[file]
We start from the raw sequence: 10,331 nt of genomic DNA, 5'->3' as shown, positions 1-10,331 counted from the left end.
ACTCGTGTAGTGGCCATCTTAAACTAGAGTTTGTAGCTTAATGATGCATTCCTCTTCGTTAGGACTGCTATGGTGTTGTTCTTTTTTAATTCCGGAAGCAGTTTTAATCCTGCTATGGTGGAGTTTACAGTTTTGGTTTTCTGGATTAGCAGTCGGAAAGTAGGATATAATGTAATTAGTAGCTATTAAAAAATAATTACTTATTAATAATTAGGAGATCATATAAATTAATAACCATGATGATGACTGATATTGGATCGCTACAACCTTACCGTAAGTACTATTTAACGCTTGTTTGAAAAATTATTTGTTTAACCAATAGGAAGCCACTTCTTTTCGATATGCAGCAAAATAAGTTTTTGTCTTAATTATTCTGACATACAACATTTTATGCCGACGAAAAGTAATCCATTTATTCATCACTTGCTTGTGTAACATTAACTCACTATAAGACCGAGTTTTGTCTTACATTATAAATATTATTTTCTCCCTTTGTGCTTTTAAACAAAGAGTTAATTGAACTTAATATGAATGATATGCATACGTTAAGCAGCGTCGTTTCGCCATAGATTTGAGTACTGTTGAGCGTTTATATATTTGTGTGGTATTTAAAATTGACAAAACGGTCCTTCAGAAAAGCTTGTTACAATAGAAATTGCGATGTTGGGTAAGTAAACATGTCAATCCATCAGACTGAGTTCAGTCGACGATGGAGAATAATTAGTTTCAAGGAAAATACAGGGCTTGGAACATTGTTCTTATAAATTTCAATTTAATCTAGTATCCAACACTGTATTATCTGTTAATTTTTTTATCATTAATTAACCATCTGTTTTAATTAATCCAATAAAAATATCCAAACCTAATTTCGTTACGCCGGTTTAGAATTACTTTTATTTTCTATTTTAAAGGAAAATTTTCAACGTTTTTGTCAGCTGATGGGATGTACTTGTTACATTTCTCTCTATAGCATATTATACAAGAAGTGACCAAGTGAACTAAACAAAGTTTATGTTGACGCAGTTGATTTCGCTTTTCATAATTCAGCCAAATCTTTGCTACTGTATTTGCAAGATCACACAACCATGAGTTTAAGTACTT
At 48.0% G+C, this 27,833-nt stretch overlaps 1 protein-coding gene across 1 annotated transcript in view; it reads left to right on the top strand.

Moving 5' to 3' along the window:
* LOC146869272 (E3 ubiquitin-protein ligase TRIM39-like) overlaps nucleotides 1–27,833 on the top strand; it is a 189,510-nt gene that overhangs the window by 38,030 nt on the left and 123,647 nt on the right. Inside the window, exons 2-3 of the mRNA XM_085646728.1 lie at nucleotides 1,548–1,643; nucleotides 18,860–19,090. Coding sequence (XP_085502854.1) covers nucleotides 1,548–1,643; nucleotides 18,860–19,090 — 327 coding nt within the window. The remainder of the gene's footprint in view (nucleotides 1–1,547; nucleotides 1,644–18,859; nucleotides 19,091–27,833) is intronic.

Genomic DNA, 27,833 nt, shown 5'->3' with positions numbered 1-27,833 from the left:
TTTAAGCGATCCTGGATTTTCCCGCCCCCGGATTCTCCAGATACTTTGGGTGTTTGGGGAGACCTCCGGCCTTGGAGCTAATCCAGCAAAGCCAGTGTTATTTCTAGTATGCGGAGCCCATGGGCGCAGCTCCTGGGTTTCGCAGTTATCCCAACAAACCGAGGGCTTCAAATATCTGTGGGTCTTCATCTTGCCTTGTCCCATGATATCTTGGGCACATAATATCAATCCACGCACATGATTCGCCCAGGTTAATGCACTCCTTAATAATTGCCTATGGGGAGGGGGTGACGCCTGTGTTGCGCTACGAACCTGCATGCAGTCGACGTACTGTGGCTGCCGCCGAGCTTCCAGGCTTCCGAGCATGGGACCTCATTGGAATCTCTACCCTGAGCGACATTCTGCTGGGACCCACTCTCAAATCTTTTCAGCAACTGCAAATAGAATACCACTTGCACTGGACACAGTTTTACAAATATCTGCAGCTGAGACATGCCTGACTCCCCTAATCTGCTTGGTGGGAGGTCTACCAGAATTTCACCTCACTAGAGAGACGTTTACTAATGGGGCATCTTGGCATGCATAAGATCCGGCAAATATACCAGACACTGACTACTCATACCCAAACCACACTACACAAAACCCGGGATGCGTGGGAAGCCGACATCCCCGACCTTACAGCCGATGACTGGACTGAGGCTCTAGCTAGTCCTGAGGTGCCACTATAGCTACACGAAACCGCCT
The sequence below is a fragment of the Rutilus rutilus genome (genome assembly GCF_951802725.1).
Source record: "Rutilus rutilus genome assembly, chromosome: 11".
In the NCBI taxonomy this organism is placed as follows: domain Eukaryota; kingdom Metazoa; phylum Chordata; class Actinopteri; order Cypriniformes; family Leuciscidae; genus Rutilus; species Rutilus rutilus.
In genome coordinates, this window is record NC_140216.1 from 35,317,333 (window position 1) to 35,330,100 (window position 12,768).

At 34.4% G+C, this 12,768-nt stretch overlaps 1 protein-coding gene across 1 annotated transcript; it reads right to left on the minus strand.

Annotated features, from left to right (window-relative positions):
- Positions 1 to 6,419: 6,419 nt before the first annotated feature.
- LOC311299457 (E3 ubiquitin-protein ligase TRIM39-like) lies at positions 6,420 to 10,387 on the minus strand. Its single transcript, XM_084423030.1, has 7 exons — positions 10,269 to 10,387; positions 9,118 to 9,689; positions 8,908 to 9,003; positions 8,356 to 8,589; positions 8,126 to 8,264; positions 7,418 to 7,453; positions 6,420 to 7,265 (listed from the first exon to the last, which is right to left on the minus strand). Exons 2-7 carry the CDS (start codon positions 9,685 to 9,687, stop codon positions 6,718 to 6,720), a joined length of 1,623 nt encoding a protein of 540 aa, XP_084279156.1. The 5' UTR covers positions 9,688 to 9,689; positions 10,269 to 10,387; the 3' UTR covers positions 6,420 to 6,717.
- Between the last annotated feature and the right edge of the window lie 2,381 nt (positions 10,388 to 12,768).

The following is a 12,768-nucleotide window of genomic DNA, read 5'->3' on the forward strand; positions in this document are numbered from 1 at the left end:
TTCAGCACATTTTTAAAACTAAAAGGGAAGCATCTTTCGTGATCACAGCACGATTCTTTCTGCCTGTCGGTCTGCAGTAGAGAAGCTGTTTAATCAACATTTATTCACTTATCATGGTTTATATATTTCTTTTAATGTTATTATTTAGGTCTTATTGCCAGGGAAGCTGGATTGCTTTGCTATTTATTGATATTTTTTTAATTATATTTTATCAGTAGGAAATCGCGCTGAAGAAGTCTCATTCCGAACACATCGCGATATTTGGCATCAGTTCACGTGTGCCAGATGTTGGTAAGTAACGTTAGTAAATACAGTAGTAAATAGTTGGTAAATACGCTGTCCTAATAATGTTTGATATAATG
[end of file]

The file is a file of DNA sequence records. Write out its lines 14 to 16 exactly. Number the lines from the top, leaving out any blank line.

- Positions 1 to 6,419: 6,419 nt before the first annotated feature.
- LOC311299457 (E3 ubiquitin-protein ligase TRIM39-like) lies at positions 6,420 to 10,387 on the minus strand. Its single transcript, XM_084423030.1, has 7 exons — positions 10,269 to 10,387; positions 9,118 to 9,689; positions 8,908 to 9,003; positions 8,356 to 8,589; positions 8,126 to 8,264; positions 7,418 to 7,453; positions 6,420 to 7,265 (listed from the first exon to the last, which is right to left on the minus strand). Exons 2-7 carry the CDS (start codon positions 9,685 to 9,687, stop codon positions 6,718 to 6,720), a joined length of 1,623 nt encoding a protein of 540 aa, XP_084279156.1. The 5' UTR covers positions 9,688 to 9,689; positions 10,269 to 10,387; the 3' UTR covers positions 6,420 to 6,717.
- Between the last annotated feature and the right edge of the window lie 2,381 nt (positions 10,388 to 12,768).